We are giving the program as it stands at this writing Dec. 17. It would be quite easy to have an evening session if others called on report favorably later on.


Thirty-third annual convention of the Wisconsin State Cranberry Growers Association, Madison, Wis., Friday, January 9, 1920.

Friday 9:00 A. M.

Friday 1:30 P. M.

About 13,000,000 pounds of maple sugar were made in the United States in 1918 and about 4,000,000 gallons of sirup. Vermont, New York, and Pennsylvania are the largest producers of sugar.

The value of the 1918 apple crop of the United States was about $230,000,000. It ranked ninth in farm crops.

Make firewood now of dead trees on the lawn, in the orchard or windbreak. They only harbor disease and insects.

Beekeepers* Annual Convention Madison, Dec. 5th, 1919.

Proceedings of the 41st Convention of the Wisconsin State Beekeepers ’ Association,

State Capitol. Madison. December 3, 'i and 3, 1919.

The first meeting of the Board of Managers under the new plan of organization was called to order at 2 o’clock Wednesday afternoon, December 3. The following delegates were present:

Regular representatives from Sauk and Langlade Counties were not present but the Rev. J. E. Cooke and Mr. C. S. Leykom were allowed to act for these counties in place of the regular delegates. Mr. Hassinger was appointed by the president to act as secretary of the meeting. The secretary of the state association then presented the business which was to come up before the association. The following recommendations -were passed and presented to the Association for consideration Thursday morning.

Article 2, Sec. 2. Change 2nd paragraph to read:

“The Board of Managers shall consist of not less than five members, of whom three shall be elected by the Board of Managers to serve with the President and Secretary as an Executive Committee of the State Association.’’

Article 2, Sec. 3. Insert between the first and second paragraph here:

“The Secretary of the State Association shall be ex officio a member and secretary of the Board of Managers.”

Article 2. Sec. 4. Drop lines 5 and 6.

Omit sections 5 and 6, Article 2.

Article 2, Sec. 9. Omit in lines 1 and 2: “to pay the annual fee or neglects or refuses.”

Drop Sec. 10, Article 2.

Drop Sec. 12.

Article 8. Substitute in place of “who shall constitute an executive committee”—special meetings may be called by a majority of the Executive Committee after the entire Executive Committee has been notified.

Article 11. Executive Committee.— The President and Secretary of the State Association with three members of the Board of Managers shall compose an Executive Committee. The Executive Committee shall discharge such duties as are regulated to it by the constitution and by-laws or by act of any convention. No money shall be paid out of the treasury of this association without the approval of the Executive Committee.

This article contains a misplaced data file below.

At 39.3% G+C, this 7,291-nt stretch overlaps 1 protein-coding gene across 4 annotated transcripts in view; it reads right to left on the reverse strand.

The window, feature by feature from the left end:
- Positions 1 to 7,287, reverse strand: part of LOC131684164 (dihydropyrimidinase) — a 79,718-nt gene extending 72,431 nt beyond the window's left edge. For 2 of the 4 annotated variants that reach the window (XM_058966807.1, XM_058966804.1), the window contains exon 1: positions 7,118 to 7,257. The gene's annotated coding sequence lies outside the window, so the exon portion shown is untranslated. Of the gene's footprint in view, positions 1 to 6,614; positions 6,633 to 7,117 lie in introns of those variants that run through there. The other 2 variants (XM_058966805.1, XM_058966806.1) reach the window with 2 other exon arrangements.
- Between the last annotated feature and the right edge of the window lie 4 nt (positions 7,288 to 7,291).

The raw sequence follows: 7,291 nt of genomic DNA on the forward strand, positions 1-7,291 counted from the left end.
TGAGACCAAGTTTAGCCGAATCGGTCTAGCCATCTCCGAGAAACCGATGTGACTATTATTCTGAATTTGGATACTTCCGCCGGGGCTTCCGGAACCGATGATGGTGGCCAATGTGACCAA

Aiticle 12. Nominating Committee. The Board of Managers, exclusive of the President and Secretary, shall constitute a Nominating Committee for the nom nation of officers, provided that further nominations may be made from 'he floor.

Board of Managers adjourned at 5:30 P. M.


At 9:55 Thursday morning the regular convention was opened by singing “My Country ’Tis of Thee.”

Ths was followed by a very fine address to the older members of the association by Rev. J. E. Cooke.

The customary reading of the minutes and appointment of committees followed with reports from standing committees.

Mr. N. E. France, chairman of the Legislative Committee reported in detail the steps undertaken in securing the new bee law and the appropriation.

The chairman of the Extension Committee reported that the membership of the Association was 530 (now increased to 543); that there were 30 local associations in the state. 17 of which were affiliated with the state association. During the past year the university has held 49 meetings in behalf of the beekeepers at which there was an attendance of 1453 people. Remarks on the benefits derived from attending the summer school by Mr. Lathrop. Mr. Hanley. Mr. Parman and Mr. Adams.

This was followed by the report of the Board of Managers given by Edw. Hassinger and containing the recommendations before indicated. It was then voted to consider a crop reporting committee and Dr. Fracker, acting State Entomologist, explained to the meeting the purpose of the state marketing commission and the possible help to be gained through cooperation, between the state association, the crop reporting office, marketing commission and office of state entomologist. The president appointed a marketing committee to cooperate with the different offices mentioned consisting of Dr. Fracker. (’hairman. A. L. Kleeber and N. E. France.

The president then appointed the following committees: